In short, metaphors and analogical processing are both ubiquitous and powerful.  Most readers of this article will identify with either the "Iraq=Vietnam" or the "Iraq=WWII" frame, but few if any will view both metaphors as having an equal truth value.  This is the nature of competing metaphors.  This raises another issue: if there is a powerful metaphor that has no competing metaphor, discourse about issues connected to that metaphor necessarily take place within the frame of that metaphor, a point that Lakoff (2004; Lakoff & Johnson, 1980) makes convincingly.  In such cases that have only one metaphorical frame, the perspective of those engaged in understanding the issue is usually a foregone conclusion; that is, the analogically driven frame is so powerful that it evokes only one commonly accepted understanding of the situation.  It follows, then, that a metaphor leading to a frame that is not worthwhile requires competing metaphors.  One purpose of this article is to address the metaphors that exist in the field of literacy education, particularly where there are metaphors that require critical examination.  The perspective taken here is this: if analogical processing is indeed a core part of our cognitive processes (Hofstader, 2001) that produces metaphorical frames which both reflect and construct our worldview, it is incumbent upon educators to explore the impact and role of metaphor in shaping the field of literacy.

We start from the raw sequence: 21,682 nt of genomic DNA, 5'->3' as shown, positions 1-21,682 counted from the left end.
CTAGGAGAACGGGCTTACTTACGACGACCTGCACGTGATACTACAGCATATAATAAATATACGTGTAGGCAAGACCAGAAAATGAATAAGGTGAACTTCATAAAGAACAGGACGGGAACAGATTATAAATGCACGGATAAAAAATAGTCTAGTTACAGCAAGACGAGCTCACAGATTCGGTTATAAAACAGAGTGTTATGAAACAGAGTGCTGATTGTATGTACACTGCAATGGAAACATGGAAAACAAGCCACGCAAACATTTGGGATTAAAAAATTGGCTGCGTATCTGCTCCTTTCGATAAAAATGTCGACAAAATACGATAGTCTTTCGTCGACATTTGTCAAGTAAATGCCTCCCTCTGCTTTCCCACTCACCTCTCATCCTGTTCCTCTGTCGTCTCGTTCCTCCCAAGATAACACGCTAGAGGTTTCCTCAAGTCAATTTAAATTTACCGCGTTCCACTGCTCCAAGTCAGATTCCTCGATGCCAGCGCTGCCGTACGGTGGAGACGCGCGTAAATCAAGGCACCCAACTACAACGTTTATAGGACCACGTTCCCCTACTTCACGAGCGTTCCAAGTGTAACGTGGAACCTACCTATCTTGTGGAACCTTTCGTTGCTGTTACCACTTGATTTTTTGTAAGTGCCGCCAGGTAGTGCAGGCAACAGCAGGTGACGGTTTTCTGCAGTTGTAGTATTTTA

A Powerful Metaphor in the Field of Literacy


Like their role in shaping our understanding of our everyday lives in general, metaphors play a role in how we frame the field of literacy.  That is, metaphors provide a lens through which we understand different aspects of our field: theory, research, and practice are all affected by the implicit or explicit metaphors that we construct.  One such metaphor influential in the field of literacy education is explored below.


The Guiding Metaphor of the National Reading Panel

In this section, I trace the development of a current, very powerful, view of literacy that has culminated in the Reading First Initiative of the educational law No Child Left Behind.  In my view, this current, federally mandated, literacy policy (including materials, assessment, and practice) is based on an extremely powerful metaphor.  This metaphor, which I'll term the Medical Model of literacy, is not without competing metaphors, as latter parts of this article will address; however, the Medical Model currently holds sway.  Its impact on the field of literacy is traced here—an impact that is not conducive to theoretically and pedagogically sound literacy research and practice.